Weiner withers, Spitzer sputters in New York primaries
Spitzer, whose political ascent came to a halt five years ago in a prostitution scandal, loses race for Democratic nomination for NYC comptroller.
Former New York governor Eliot Spitzer, whose political ascent came to a halt five years ago in a prostitution scandal, lost his bid for a political comeback on Tuesday to Manhattan Borough President Scott Stringer in the race for the Democratic nomination for New York City comptroller, a post akin to the city's chief financial officer.
Former Congressman Anthony Weiner, another candidate plagued by scandal in New York's political arena, was leading the Democratic primary race for mayor until news that his penchant for texting women lewd pictures of himself resurfaced. Partial results on Tuesday showed him finishing last.
In a speech that lasted less than two minutes, victor Stringer said he would find different ways to serve the public. "For me, politics was never a profession, it was a cause," he said at his campaign party as about 150 supporters cheered.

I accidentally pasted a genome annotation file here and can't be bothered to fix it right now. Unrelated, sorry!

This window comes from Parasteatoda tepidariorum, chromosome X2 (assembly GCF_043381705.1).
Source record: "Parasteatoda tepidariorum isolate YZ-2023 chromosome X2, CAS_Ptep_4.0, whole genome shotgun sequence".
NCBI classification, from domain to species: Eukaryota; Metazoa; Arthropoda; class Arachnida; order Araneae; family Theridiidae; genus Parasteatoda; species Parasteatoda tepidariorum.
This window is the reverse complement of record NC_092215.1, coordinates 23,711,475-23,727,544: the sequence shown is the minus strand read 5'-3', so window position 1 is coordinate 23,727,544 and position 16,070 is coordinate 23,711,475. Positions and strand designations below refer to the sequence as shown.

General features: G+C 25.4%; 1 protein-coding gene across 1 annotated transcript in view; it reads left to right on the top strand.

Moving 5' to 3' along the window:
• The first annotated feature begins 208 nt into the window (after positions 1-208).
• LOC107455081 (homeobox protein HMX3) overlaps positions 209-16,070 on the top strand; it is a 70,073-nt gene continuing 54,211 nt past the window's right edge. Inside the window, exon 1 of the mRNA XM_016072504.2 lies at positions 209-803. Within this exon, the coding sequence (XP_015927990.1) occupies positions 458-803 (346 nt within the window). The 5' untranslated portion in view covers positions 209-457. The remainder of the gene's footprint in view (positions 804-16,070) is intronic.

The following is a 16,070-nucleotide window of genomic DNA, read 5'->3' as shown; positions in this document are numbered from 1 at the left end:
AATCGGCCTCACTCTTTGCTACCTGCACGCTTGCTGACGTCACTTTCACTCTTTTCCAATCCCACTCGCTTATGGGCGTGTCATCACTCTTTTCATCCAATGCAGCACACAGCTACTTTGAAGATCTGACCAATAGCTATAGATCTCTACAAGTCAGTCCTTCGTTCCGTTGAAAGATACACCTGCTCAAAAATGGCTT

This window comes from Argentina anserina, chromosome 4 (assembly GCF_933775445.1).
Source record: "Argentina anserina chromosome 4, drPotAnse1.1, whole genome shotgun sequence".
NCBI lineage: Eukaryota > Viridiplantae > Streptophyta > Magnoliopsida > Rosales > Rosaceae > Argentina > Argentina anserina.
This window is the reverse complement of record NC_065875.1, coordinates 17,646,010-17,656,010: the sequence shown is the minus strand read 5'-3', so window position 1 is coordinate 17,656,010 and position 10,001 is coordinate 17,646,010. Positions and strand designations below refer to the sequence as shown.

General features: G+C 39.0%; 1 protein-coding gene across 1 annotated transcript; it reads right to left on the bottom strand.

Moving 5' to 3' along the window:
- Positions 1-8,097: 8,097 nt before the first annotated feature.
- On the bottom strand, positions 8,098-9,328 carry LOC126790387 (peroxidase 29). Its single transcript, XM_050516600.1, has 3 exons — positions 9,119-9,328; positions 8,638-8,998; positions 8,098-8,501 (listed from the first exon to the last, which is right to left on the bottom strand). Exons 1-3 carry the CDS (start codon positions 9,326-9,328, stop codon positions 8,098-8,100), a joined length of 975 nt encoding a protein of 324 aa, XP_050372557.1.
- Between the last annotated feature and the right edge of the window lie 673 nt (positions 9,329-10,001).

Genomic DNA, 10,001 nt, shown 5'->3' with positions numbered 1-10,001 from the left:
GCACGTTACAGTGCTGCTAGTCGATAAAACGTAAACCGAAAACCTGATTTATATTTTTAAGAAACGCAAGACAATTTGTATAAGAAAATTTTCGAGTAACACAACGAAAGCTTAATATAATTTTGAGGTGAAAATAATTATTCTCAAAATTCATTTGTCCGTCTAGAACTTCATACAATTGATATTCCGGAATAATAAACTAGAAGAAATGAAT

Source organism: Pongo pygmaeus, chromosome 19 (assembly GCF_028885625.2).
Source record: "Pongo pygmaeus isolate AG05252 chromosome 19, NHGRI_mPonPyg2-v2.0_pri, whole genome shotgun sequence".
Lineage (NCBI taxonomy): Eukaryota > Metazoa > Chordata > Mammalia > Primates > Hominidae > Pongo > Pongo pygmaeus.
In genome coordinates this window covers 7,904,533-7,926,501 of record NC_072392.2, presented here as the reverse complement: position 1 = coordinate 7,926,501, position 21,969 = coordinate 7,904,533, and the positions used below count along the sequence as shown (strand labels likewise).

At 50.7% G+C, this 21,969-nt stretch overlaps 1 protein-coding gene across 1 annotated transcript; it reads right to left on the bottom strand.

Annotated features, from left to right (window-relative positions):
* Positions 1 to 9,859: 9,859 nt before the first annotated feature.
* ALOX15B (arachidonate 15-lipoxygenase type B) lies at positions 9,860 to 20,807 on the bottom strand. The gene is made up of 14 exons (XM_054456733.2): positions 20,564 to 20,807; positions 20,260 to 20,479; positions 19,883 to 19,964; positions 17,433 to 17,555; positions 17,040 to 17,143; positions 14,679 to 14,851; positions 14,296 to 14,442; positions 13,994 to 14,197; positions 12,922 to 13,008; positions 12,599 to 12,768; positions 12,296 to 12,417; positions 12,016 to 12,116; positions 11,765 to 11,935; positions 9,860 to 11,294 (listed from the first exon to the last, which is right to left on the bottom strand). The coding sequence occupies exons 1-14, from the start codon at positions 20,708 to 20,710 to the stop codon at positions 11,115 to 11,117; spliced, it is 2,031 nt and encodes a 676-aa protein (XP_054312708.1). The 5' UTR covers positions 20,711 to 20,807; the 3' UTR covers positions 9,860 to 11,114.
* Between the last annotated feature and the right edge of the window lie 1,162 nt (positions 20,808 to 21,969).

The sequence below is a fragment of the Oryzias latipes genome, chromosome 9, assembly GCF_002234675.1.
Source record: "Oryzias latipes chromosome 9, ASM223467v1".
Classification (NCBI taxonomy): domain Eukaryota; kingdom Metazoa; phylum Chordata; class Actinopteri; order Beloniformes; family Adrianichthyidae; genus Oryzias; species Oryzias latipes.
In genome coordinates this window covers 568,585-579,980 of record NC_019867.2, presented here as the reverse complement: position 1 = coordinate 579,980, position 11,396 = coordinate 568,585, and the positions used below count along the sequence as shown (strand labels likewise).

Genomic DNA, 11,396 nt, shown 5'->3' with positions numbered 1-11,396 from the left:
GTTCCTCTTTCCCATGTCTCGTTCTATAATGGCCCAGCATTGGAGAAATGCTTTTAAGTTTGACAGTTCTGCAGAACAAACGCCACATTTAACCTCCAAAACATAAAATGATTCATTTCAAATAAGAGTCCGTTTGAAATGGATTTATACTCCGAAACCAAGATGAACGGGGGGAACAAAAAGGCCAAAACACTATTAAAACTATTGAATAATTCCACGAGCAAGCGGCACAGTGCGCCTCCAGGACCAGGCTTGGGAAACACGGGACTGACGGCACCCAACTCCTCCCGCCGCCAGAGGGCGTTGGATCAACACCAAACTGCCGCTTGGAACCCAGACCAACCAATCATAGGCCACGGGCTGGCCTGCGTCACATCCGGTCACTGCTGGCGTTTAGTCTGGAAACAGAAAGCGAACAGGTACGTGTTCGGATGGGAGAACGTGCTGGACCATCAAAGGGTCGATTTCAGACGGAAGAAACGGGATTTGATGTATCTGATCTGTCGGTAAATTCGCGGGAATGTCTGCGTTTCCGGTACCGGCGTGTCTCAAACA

Spitzer, 54, first won the limelight for taking on big Wall Street banks as state attorney general.
Just over a year after being sworn in as governor, Spitzer was caught on a wiretap talking to an escort service to arrange a date with a prostitute. He resigned almost immediately but was never charged with a crime. He was nicknamed by tabloids the "Love Guv," which eclipsed his prior reputation as the "Sheriff of Wall Street."
"I'm hurt. I think he's a good man regardless of what happened in his past," said supporter Kimberlyn Crawford as she left the campaign party. "I believed in him because of what he tried to do on Wall Street," she added. "He was trying to help the little people. He would have been a great voice for us."
Stringer, 53, is a veteran of city and state Democratic politics. He will square off against John Burnett, who was unopposed as the Republican candidate, in the Nov. 5 general election. A Republican has not won the position in over six decades. The comptroller manages the city's $140 billion public pension funds, audits a myriad of agencies and is a watchdog for the city's $70 billion budget - which is likely to have a more than $2 billion deficit in fiscal 2015.
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